And what it might — and might not — give us useful insights into.
Image credit: Karen46 of http://www.freeimages.com/profile/karen46.
“The anthropic principle – the idea that our universe has the properties it does because we are here to say so and that if it were any different, we wouldn’t be around commenting on it – infuriates many physicists, including [Marc Davis from UC Berkeley]. It smacks of defeatism, as if we were acknowledging that we could not explain the universe from first principles. It also appears unscientific. For how do you verify the multiverse? Moreover, the anthropic principle is a tautology. “I think this explanation is ridiculous. Anthropic principle… bah,” said Davis. “I’m hoping they are wrong [about the multiverse] and that there is a better explanation.”” -Anil Ananthaswamy, in The Edge of Physics
Starting in the mid-1970s, the anthropic principle has been employed in physics as an explanation for values of (and constraints on) parameters in our best physical theories, but in 2014 I still come across ill-informed statements like the one above in Anil Ananthaswamy’s (otherwise very recommendable) book “The Edge of Physics”. I’m no fan of the anthropic principle because I don’t think it will lead to big insights. But it’s neither useless nor a tautology nor does it acknowledge that the universe can’t be explained from first principles.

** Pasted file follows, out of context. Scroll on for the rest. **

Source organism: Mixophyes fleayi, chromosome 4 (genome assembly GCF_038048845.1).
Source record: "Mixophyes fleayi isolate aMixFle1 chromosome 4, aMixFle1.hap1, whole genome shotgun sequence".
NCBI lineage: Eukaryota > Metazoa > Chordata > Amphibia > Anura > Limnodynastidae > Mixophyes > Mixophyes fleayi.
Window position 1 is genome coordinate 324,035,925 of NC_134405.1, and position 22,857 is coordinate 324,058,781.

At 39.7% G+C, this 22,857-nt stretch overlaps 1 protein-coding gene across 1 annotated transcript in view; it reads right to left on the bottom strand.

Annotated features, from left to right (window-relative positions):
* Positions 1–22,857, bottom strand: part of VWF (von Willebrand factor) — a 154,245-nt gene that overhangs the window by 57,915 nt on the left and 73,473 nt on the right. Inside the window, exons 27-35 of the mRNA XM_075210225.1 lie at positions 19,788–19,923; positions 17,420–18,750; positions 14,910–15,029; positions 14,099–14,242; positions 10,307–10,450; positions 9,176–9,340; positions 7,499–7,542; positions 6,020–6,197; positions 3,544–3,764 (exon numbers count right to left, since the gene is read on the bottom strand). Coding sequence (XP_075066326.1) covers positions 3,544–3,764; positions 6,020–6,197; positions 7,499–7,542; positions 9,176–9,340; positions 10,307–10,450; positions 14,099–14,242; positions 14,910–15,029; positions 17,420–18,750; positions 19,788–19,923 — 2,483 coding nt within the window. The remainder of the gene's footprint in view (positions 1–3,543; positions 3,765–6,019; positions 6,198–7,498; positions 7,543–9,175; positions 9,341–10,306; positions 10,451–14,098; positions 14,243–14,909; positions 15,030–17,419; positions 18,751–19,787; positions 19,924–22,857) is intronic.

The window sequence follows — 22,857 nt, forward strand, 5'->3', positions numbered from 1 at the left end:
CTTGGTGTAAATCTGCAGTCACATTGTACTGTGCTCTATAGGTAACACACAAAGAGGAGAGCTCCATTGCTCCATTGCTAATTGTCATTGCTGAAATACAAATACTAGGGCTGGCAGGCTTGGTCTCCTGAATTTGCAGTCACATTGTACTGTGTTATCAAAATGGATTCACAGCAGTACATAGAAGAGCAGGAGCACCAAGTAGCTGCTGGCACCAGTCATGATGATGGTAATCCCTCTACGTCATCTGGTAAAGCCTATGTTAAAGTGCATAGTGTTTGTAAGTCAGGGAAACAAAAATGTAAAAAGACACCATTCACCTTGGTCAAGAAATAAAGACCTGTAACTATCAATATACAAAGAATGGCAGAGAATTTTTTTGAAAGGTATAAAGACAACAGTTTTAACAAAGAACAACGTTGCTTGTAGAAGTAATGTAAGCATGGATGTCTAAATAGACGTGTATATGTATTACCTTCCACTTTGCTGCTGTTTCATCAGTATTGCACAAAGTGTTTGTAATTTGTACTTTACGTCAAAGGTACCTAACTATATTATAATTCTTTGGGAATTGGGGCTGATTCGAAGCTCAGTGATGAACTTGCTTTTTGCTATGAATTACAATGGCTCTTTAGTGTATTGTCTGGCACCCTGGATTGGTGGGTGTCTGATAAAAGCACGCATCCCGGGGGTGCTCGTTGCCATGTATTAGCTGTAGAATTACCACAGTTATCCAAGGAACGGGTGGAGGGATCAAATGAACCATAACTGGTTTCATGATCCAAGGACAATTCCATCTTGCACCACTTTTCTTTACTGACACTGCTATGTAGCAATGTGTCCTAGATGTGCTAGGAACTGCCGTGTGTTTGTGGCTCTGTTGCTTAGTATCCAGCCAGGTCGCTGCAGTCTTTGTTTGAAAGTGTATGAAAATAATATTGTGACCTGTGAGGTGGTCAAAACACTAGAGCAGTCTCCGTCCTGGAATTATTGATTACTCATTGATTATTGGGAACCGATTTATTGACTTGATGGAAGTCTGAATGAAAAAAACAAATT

Below are ten of the most important and, to some, surprising facts about the anthropic principle, where I am using to the definition from Ananthaswamy’s quote, “Our universe has the properties it does because if it were any different we wouldn’t be here to comment on it.”
1.) The anthropic principle doesn’t necessarily have anything to do with the multiverse.
The anthropic principle is equally valid regardless of whether there is a multiverse or not and regardless of what is the underlying explanation for the values of parameters in our theories, if there is one. The reason it is often brought up by multiverse proponents is that they claim the anthropic principle is the only explanation, and that there can be no other selection principle for the parameters that we observe. One then needs to show though that the value of parameters we observe is indeed the only allowable one (or at least the most probable one) if one requires that life is possible. This is, however, highly controversial; see the next item.
2.) The anthropic principle cannot explain the values of all parameters in our theories.
The typical claim that the anthropic principle explains the value of parameters in the multiverse goes like this: if parameter x was just a little larger or a little smaller, we wouldn’t exist, and therefore only this particular value of parameter x is allowed by the anthropic principle. The problem with this argument is that small variations in one out of two dozen parameters are not the full suite of possible combinations. You’d really have to consider independent modifications of all parameters to be able to conclude there is only one combination supportive of life. This, however, is not a presently feasible calculation.